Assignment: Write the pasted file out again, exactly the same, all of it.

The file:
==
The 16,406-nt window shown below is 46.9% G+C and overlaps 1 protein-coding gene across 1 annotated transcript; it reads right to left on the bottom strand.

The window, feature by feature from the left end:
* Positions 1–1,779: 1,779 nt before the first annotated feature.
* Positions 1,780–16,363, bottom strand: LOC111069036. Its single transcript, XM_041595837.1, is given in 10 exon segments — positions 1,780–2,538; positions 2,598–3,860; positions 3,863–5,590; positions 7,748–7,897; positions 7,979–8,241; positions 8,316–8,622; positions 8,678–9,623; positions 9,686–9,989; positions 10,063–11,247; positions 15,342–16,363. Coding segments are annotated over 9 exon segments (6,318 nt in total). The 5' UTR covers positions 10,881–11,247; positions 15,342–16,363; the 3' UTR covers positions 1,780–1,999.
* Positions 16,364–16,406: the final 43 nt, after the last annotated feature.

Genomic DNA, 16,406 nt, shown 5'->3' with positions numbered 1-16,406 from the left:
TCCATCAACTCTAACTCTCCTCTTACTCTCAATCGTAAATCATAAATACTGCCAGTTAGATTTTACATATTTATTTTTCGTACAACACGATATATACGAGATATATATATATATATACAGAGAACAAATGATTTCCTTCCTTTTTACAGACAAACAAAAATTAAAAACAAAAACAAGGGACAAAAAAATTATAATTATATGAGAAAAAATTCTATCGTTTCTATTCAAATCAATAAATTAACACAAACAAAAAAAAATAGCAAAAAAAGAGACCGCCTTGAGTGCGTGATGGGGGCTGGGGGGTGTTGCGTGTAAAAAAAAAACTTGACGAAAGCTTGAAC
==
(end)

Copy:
The 16,406-nt window shown below is 46.9% G+C and overlaps 1 protein-coding gene across 1 annotated transcript; it reads right to left on the bottom strand.

The window, feature by feature from the left end:
* Positions 1–1,779: 1,779 nt before the first annotated feature.
* Positions 1,780–16,363, bottom strand: LOC111069036. Its single transcript, XM_041595837.1, is given in 10 exon segments — positions 1,780–2,538; positions 2,598–3,860; positions 3,863–5,590; positions 7,748–7,897; positions 7,979–8,241; positions 8,316–8,622; positions 8,678–9,623; positions 9,686–9,989; positions 10,063–11,247; positions 15,342–16,363. Coding segments are annotated over 9 exon segments (6,318 nt in total). The 5' UTR covers positions 10,881–11,247; positions 15,342–16,363; the 3' UTR covers positions 1,780–1,999.
* Positions 16,364–16,406: the final 43 nt, after the last annotated feature.

Genomic DNA, 16,406 nt, shown 5'->3' with positions numbered 1-16,406 from the left:
TCCATCAACTCTAACTCTCCTCTTACTCTCAATCGTAAATCATAAATACTGCCAGTTAGATTTTACATATTTATTTTTCGTACAACACGATATATACGAGATATATATATATATATACAGAGAACAAATGATTTCCTTCCTTTTTACAGACAAACAAAAATTAAAAACAAAAACAAGGGACAAAAAAATTATAATTATATGAGAAAAAATTCTATCGTTTCTATTCAAATCAATAAATTAACACAAACAAAAAAAAATAGCAAAAAAAGAGACCGCCTTGAGTGCGTGATGGGGGCTGGGGGGTGTTGCGTGTAAAAAAAAAACTTGACGAAAGCTTGAAC